I agree with your refusal to accept the suggestion that there is no word for "art" among African cultures.  Given the diversity of cultures and the preponderance of languages -- reflective of multitudinous histories, migrations and societal transformations over the centuries -- it is more likely true (or closer to true) that the understanding of culture-specific aesthetic principles and requirements is limited.  The fact that African "art" is rooted in complex social, religious, philosophical and cosmogonical ideational structures (as is the art arising on any continent) does not preclude the possibility that aesthetic principles are indeed applied in formulating the stylistic expressions that emerge from particular artists and communities.  Otherwise, why would there be observable continuities that allow for attribution of particular works to particular traditions?  It seems to me only logical that the appearance and persistence of so many diverse sculptural traditions and artistic expressions distinct from the representations emerging elsewhere would suggest significant ideas and representations underlying these styles.  Recognizing the presence -- and understanding the nuances -- of aesthetic perceptions and philosophical conceptions (or hearing/listening to their elucidation when offered) is among the emerging opportunities presented by the growth of African scholarship and the inclusion of African voices in the discussion of African material traditions;  additional resources have been generated through the on-going immersion in and interaction with specific communities by Western and other non-indigenous scholars, African and non-African.  Perhaps the most developed instance at this time is the field of study pertaining to Yoruba aesthetics which is continually expanded by both Yoruba and non-Yoruba scholars and the artists themselves.  (See Message 3740.)  In this regard, I think it appropriate at this time to re-visit a message (2869) contributed in 2008 by group member, artist and scholar, Moyo Okediji, author of, for instance, African Renaissance:  Old Forms, New Images in Yoruba Art:

          The African artist is sophisticated. We hardly know
          this because we don't speak his language. If you were
          to listen to Lamidi Fakeye talk about his work in
          English, you probably would not be impressed. If he
          spoke to you in Yoruba, and he begins to invoke
          poetry, metaphors, theories and analogies, in a
          commanding play with words, you will begin to realize
          how sophisticated he is.


          With regard to "mentoring," I would recommend a broader social approach which integrates questioning and information-gathering from a diversity of sources coupled with intellectual curiosity informed by critical thinking and directed toward the development of one's own ability to formulate and re-formulate opinions and ideas regarding the objects of inquiry.  Beginning with one's own initial impulses and impressions, applying such an integrative approach to one's own quest for understanding and appreciation allows one to cultivate the seed of interest and emotion that propels her or him toward objects and the artists by whom they are created.  By nourishing that personal relationship to objects and artists with the variety of ideas that emerge around them (Weed and irrigate, and be selective of your fertilizers!), you will need to define yourself and your priorities as you aim to evaluate the objects of your inquiry and the regard with which you hold the objects' creators and purveyors.  The creation and transit of objects reflects the interests of people and communities, diverse agendas and urgencies; and the objects remain rooted in a social context of which each of us plays an active role.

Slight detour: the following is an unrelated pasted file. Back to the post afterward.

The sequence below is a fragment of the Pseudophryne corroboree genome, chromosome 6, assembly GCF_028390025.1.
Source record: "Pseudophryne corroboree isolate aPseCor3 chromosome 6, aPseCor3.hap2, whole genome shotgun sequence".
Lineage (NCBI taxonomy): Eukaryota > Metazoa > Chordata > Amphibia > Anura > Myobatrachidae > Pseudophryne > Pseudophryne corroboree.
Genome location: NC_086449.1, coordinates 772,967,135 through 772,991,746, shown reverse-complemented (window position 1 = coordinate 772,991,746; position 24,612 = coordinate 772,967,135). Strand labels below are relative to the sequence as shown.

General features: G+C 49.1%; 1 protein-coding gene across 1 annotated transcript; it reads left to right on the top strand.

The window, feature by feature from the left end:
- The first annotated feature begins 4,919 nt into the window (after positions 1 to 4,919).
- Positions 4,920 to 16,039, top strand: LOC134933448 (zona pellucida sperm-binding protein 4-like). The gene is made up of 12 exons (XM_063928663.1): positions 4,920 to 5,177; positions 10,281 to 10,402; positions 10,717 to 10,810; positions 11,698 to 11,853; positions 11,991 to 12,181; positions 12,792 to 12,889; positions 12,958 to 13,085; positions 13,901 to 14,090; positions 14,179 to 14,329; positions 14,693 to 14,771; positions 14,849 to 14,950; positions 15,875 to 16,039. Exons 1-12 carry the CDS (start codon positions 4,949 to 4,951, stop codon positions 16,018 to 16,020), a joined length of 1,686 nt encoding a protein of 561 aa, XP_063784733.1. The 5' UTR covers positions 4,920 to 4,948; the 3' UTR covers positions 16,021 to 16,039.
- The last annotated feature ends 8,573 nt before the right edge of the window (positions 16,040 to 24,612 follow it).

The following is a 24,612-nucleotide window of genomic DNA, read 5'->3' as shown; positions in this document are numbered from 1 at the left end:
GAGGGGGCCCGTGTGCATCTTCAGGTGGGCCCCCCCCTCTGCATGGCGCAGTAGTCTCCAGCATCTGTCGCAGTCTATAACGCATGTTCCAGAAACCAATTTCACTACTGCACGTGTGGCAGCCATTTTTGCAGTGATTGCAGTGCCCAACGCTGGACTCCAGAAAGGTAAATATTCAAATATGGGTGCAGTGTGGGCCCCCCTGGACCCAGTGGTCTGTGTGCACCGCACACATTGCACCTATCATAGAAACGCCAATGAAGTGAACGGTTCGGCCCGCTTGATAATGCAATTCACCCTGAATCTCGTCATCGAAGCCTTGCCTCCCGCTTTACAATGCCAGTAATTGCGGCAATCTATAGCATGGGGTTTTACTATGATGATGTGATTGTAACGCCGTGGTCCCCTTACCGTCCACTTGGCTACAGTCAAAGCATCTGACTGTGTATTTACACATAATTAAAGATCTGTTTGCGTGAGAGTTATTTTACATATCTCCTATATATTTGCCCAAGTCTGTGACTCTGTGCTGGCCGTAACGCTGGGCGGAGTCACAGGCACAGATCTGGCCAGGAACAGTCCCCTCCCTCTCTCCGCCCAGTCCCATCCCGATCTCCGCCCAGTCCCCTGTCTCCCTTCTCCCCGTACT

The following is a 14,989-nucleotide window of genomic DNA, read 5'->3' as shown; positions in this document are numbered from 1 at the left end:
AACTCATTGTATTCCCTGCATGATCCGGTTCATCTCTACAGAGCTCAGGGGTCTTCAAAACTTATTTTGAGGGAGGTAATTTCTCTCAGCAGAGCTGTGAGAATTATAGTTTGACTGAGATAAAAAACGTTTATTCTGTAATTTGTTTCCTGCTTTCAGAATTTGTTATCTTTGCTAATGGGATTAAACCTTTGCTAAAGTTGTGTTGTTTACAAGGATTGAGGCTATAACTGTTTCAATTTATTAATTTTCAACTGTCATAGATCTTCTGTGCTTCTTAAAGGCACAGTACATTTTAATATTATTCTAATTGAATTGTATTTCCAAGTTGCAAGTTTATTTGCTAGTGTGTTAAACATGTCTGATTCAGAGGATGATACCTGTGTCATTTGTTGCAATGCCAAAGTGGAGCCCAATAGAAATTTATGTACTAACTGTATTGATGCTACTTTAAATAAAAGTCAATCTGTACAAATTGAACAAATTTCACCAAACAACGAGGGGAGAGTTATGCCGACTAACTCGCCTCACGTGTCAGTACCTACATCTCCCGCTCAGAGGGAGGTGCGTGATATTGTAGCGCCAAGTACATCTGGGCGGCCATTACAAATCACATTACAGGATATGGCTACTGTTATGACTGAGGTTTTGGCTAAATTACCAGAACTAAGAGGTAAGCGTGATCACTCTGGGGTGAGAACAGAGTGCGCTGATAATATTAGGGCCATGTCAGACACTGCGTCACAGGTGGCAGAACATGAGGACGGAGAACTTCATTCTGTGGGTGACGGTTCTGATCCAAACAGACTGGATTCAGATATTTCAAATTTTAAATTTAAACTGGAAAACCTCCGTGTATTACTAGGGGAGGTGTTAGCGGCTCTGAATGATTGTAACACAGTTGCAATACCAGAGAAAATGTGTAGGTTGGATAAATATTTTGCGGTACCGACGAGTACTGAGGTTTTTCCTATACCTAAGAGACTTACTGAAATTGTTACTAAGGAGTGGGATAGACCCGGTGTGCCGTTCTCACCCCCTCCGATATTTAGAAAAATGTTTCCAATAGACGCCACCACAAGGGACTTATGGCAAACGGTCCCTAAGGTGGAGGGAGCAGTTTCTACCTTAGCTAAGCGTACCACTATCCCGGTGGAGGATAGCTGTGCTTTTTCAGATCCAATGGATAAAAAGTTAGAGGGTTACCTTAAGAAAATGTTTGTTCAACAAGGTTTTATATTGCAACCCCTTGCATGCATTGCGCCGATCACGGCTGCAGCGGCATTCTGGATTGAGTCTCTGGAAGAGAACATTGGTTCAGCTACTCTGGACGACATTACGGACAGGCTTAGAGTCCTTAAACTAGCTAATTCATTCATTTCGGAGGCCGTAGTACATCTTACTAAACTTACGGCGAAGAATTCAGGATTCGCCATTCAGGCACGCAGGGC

Lee


          On Apr 6, 2010, at 10:56 AM, lokaart@... wrote:


          In a message dated 06/04/2010 15:12:33 GMT Daylight Time, ann@sidewalkgallery .com.au writes:
           
          "Of the 800+ African languages there is not one which includes the word 'art'."
           
          This is one of the sayings that seems to turn up all over the place. But is it really true? I seem to recall that there is a Fon word (from Benin) for art, alonuzo,which means "something made by hand" and is similar in meaning to the word used by the Ewe of Togo, adanu, which means "accomplishment, skill, value". Taken together, we may suggest that the Fon and the Ewe see art as "something made by the skilled and accomplished (human) hand that is of value". "Value", in this case, presumably does not mean "monetary value", as it might in the West. I also remember a Baule carver admiring the work of other Baule carvers with the words, "I like these...they are beautiful". Would that we could say that about some of today's Western art "masterpieces" !
           
          Mike


        • lokaart@aol.com
          Hi, I am no expert when it comes to linguistics. I found the reference to the word Adanu in the introduction to A History of Art in Africa by Monica Blackmun
          Message 4 of 4 , Apr 7, 2010
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            Hi,
             
            I am no expert when it comes to linguistics. I found the reference to the word Adanu* in the introduction to A History of Art in Africa by Monica Blackmun Visona, Robin Poyner, Herbert M Cole & Michael D Harris. Thames & Hudson, London, 2001. To my knowledge, these people are experts.
             
            Mike
             
             
             
             *Moderator's note: "...Ewe of Togo use a... term, adanu, (meaning 'accomplishment skill and value') to refer at once to art, handwriting techniques and ornamentation." (p, 22) Lee